Drunk On Blood
posted on 8/2010 By:
In today’s world, everything old is new again. In a day when the biggest movies are based upon forty-year-old comic books or twenty-year-old television shows, that adage seems truer than ever.
In the metal world in the last however-many years, we’ve all seen a lot of revivalist acts, from Municipal Waste’s D.R.I. impersonation to Trivium’s embarrassing Metallica act. And for those bands intent upon recapturing yesterday, the hardest acts to follow are those most popular, most endearing, which also seem to be the most popular to copy—the thrash metal titans of Metallica / Slayer / Megadeth or the trad-metal pillars of Priest / Maiden / Dio. In an age wherein following acts is the quickest step to stardom (see: Coldplay / U2), at least when it comes to metal, there’s still some intangible factor that separates the men from the boys, the pretenders from the throne.
But still, everything old is new again—and North Carolina’s Colossus is banking upon that.
Drunk On Blood is the band’s second release after their debut, 2008’s awkwardly titled …And The Rift Of The Pan-Dimensional Undergods, which I’ve not heard. What’s on hand for this disc is straight-up classic metal: the guitar harmonies of modern Iron Maiden (Colossus also sports three guitarists), soaring vocal melodies, lyrical tales of zombies and such, all thoroughly soaked through with 3 Inches Of Blood’s gleeful smiling homage.
At five songs, Drunk On Blood is a short listen—at times, it’s a fun romp, but overall, it’s just another throwback that falls a hair's-breadth short of recapturing the first word of the glory days. The galloping riffs and soaring melodies are as solid as they are borrowed, and I admit that the entire affair is sometimes energetic, but never energetic enough to transcend its secondhand roots. Instrumentally, the band is very competent, but still nothing steps up, nothing stands out in any of their performances. Vocalist Sean Buchanan doesn’t have a super-powerful voice, and he avoids protracted falsettos—ordinarily, that’s a blessing, but when he does venture into the upper register, his voice holds strong and sounds surprisingly good, and I almost (almost) wish he’d push further into that most-classic of classic-metal cheesinesses. Mostly Buchanan sticks to a faceless baritone range, which is one of the band’s problems—classic epic metal demands a great singer, a distinctive singer. Think of Dickinson, Halford, Dio, Tate… Buchanan isn’t a bad singer, but he’s not in that godly league, not by a long-shot, and that’s the biggest factor that separates Colossus from their idols.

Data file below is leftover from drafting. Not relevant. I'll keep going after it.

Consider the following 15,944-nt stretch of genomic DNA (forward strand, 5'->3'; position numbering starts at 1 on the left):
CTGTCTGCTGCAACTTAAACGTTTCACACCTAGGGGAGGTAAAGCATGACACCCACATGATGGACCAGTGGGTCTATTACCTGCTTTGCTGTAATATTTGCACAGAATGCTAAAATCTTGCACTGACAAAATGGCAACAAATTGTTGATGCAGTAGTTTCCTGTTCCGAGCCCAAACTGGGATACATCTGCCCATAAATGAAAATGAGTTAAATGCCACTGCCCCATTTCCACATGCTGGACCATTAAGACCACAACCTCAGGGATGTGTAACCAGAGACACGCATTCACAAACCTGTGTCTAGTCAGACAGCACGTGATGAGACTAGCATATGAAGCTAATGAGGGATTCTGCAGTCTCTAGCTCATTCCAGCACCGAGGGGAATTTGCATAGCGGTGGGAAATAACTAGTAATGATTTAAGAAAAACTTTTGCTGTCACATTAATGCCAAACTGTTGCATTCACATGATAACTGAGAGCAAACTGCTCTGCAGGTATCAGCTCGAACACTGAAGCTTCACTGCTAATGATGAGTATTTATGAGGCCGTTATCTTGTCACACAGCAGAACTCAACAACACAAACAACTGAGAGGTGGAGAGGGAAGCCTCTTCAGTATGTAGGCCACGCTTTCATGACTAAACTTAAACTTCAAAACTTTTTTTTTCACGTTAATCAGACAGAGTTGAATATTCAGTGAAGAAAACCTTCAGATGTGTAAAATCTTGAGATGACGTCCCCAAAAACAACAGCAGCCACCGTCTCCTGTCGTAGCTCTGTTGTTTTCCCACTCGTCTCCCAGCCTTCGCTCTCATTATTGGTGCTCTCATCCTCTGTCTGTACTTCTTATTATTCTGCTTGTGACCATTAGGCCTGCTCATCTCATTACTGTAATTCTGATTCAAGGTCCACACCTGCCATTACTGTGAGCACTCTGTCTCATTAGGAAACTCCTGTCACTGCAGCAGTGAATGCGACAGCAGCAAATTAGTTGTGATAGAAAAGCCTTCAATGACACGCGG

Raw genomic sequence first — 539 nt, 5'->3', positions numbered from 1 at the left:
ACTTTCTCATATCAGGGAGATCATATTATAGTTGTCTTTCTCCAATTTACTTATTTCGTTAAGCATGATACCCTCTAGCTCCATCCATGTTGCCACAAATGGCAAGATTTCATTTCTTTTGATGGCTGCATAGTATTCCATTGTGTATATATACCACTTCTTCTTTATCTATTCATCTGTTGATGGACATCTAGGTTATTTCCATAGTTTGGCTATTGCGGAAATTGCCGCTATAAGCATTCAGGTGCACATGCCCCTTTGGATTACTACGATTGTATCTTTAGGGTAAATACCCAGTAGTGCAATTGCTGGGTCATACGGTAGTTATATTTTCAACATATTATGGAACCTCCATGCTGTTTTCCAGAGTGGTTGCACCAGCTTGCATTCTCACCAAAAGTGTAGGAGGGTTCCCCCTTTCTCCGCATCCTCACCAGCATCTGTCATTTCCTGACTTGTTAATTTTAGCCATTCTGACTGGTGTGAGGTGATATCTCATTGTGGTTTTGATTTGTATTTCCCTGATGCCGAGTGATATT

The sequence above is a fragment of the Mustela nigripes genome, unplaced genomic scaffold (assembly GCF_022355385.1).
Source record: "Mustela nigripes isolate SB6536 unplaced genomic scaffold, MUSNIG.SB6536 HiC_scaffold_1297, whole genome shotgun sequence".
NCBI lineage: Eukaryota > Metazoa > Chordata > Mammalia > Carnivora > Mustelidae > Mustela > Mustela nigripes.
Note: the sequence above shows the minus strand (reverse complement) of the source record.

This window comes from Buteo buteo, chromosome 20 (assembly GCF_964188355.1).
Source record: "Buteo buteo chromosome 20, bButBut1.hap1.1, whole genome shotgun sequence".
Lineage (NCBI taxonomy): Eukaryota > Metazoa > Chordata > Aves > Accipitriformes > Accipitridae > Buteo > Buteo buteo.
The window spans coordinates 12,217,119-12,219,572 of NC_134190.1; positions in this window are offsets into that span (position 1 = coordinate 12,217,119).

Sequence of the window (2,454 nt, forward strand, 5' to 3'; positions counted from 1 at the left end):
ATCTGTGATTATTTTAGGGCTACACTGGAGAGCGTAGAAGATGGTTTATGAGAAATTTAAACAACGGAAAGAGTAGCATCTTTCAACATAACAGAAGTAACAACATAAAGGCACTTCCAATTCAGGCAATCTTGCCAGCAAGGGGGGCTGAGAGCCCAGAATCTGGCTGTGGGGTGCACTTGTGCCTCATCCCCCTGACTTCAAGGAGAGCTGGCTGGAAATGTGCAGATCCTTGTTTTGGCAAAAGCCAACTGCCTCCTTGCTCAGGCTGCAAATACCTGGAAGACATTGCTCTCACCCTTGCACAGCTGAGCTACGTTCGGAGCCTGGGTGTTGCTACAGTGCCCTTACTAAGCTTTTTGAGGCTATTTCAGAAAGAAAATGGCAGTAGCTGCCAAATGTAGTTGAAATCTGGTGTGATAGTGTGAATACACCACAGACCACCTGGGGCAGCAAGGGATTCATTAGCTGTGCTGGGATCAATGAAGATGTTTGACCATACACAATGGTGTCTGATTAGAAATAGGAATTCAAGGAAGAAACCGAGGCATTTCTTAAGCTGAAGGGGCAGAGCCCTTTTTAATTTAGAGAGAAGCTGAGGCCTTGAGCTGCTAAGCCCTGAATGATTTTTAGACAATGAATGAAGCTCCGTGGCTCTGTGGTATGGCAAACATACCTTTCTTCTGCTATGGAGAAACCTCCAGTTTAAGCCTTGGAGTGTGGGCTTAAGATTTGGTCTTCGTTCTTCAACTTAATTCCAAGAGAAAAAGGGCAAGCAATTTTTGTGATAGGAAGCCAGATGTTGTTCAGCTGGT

Beyond the competent-but-faceless vocals, Drunk On Blood is a likeable record that just never manages to transcend its influence. "Kill More Better" is the best track on hand, with its tale of zombie apocalypse, but even it’s just a catchy retread of the mid-1980s. Ultimately, these tunes are fun because of how you feel about Iron Maiden, Omen, Manilla Road, Cirith Ungol, whatever… They’re not fun because of how you feel about Colossus, because, quite frankly, you probably don’t feel much about Colossus unless you’ve never heard those bands, because, if you have, you’d be too busy immediately thinking of Iron Maiden / Omen / whatever as soon as Colossus starts playing.
Here’s my advice, friends in Colossus: classic metal wasn’t always classic; it is "classic" metal today not solely because of how it sounded then or how it still sounds now, but because of how it felt back then. Take the spirit; take the trappings; expand upon them. Re-capture the feeling, not the sound, and you could be the next classic metal act. Until then, you’re a "classic metal" act re-enacting a bygone day, and until you put some new spin upon the old formula, you will forever be evaluated against The Number Of The Beast or Holy Diver or Battle Cry. And that’s a fight you cannot win. The path to importance is to improve, not imitate.
Everything old is new again.
But so far, everything old is still better.
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